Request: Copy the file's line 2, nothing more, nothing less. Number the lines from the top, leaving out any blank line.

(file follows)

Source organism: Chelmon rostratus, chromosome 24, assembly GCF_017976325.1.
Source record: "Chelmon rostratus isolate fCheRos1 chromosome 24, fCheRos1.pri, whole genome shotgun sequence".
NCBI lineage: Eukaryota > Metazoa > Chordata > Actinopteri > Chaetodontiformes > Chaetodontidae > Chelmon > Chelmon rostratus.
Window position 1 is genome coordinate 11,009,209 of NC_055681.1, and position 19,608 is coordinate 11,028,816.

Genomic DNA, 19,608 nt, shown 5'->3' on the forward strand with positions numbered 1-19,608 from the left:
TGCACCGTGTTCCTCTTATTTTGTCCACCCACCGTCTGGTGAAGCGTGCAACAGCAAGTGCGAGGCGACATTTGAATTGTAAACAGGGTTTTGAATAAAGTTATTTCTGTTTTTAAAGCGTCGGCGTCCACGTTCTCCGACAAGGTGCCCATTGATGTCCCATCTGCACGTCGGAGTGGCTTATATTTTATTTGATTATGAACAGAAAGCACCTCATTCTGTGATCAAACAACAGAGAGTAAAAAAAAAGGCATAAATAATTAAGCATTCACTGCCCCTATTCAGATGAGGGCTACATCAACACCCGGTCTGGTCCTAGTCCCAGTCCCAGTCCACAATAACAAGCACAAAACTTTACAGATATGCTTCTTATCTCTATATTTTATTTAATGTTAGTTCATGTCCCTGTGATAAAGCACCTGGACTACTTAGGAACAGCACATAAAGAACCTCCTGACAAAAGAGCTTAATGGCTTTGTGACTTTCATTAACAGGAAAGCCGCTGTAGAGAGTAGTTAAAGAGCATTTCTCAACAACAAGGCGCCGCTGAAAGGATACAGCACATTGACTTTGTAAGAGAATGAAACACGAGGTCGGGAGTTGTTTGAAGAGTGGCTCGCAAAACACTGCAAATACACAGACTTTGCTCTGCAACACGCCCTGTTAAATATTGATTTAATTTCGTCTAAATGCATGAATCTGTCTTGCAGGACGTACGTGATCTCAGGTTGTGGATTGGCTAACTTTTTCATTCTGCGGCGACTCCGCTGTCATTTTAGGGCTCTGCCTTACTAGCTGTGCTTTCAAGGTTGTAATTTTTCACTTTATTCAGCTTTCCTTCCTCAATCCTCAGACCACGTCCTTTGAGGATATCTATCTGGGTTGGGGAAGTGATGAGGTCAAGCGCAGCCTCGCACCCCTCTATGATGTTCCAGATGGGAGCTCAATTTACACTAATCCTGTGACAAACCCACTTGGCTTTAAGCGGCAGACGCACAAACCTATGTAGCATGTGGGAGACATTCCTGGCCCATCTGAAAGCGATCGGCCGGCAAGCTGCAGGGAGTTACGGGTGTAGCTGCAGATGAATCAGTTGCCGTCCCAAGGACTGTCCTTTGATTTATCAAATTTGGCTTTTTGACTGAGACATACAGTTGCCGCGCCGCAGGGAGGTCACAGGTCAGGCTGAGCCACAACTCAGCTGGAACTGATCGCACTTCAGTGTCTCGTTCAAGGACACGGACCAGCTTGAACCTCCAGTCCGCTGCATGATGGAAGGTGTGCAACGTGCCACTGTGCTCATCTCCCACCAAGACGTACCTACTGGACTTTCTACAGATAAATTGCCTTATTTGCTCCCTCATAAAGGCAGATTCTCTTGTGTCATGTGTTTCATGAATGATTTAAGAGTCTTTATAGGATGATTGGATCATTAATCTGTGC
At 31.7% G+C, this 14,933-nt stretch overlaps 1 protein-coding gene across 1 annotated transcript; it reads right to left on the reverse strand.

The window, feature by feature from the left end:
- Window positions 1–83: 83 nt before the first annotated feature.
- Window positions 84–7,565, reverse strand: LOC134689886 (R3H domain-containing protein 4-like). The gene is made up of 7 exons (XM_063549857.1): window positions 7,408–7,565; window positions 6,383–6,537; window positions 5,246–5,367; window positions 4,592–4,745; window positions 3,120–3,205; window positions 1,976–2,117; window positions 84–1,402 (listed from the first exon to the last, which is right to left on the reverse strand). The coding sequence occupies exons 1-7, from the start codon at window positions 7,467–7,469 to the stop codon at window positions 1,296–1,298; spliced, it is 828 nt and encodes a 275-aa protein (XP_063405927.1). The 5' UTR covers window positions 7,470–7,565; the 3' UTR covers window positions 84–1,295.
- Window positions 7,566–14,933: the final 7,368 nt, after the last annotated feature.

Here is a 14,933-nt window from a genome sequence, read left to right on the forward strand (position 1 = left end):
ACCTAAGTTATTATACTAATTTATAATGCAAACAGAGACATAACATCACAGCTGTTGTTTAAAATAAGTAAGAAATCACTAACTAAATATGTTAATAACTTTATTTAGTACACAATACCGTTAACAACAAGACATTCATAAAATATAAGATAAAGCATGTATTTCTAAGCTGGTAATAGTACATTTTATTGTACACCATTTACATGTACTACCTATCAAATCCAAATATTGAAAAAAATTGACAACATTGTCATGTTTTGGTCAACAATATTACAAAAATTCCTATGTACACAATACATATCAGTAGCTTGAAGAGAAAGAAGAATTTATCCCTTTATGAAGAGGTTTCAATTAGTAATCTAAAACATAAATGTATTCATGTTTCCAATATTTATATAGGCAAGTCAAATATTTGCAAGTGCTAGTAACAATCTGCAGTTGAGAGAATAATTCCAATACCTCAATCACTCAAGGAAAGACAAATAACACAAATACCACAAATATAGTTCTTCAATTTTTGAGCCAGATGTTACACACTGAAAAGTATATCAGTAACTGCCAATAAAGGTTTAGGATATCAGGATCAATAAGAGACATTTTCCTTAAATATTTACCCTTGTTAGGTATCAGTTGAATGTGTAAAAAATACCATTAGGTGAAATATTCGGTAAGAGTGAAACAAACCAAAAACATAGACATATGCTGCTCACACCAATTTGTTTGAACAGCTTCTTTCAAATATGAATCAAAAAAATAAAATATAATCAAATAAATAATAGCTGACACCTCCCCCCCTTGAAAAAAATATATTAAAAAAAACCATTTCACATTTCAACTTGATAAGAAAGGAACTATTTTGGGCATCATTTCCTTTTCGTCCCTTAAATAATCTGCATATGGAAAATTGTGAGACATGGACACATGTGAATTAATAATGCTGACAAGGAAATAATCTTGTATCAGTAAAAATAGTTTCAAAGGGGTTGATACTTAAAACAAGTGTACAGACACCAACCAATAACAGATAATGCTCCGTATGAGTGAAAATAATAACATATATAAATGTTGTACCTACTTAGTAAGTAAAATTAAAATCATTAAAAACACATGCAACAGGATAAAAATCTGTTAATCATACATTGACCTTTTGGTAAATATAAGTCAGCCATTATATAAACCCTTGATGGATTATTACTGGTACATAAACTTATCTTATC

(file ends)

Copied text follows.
Source record: "Chelmon rostratus isolate fCheRos1 chromosome 24, fCheRos1.pri, whole genome shotgun sequence".